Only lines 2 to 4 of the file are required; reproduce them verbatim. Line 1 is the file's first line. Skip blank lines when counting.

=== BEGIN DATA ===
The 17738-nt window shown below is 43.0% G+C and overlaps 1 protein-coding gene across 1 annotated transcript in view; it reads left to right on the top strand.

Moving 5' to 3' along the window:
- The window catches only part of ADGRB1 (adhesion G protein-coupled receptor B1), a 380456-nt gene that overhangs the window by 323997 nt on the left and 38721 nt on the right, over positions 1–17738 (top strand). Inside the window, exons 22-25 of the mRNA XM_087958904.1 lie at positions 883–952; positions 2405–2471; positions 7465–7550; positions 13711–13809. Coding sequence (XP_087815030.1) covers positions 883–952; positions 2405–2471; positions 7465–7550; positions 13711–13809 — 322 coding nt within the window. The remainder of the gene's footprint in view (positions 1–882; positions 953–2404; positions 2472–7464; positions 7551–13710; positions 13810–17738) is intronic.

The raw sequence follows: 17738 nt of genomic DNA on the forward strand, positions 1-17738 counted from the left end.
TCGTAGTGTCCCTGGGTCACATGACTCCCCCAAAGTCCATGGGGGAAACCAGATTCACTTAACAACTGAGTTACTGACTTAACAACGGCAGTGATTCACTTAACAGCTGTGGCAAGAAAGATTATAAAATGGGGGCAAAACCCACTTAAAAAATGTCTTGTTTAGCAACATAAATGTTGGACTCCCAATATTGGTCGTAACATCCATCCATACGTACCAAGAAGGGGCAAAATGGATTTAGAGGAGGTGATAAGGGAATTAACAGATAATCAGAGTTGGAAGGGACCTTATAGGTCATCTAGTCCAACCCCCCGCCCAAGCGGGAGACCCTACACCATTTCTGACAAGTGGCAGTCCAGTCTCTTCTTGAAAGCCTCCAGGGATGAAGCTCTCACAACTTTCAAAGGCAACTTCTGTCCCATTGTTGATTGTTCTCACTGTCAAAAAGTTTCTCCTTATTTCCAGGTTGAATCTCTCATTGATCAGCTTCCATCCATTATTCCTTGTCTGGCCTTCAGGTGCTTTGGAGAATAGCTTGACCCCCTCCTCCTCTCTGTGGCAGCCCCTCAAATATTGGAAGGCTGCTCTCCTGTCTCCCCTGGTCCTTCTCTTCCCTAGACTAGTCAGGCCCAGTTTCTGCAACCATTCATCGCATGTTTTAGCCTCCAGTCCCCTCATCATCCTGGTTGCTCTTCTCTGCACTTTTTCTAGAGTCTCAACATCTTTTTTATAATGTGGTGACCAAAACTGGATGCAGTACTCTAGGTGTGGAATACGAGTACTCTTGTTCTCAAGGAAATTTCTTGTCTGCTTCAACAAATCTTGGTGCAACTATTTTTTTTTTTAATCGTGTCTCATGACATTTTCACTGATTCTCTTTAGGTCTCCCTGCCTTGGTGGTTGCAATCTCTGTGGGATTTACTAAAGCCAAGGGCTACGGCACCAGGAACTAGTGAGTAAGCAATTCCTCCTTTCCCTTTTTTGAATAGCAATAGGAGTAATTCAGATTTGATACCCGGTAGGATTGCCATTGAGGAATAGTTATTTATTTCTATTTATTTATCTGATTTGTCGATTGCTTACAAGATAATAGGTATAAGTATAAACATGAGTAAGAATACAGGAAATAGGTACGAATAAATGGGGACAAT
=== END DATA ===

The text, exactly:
Moving 5' to 3' along the window:
- The window catches only part of ADGRB1 (adhesion G protein-coupled receptor B1), a 380456-nt gene that overhangs the window by 323997 nt on the left and 38721 nt on the right, over positions 1–17738 (top strand). Inside the window, exons 22-25 of the mRNA XM_087958904.1 lie at positions 883–952; positions 2405–2471; positions 7465–7550; positions 13711–13809. Coding sequence (XP_087815030.1) covers positions 883–952; positions 2405–2471; positions 7465–7550; positions 13711–13809 — 322 coding nt within the window. The remainder of the gene's footprint in view (positions 1–882; positions 953–2404; positions 2472–7464; positions 7551–13710; positions 13810–17738) is intronic.

The raw sequence follows: 17738 nt of genomic DNA on the forward strand, positions 1-17738 counted from the left end.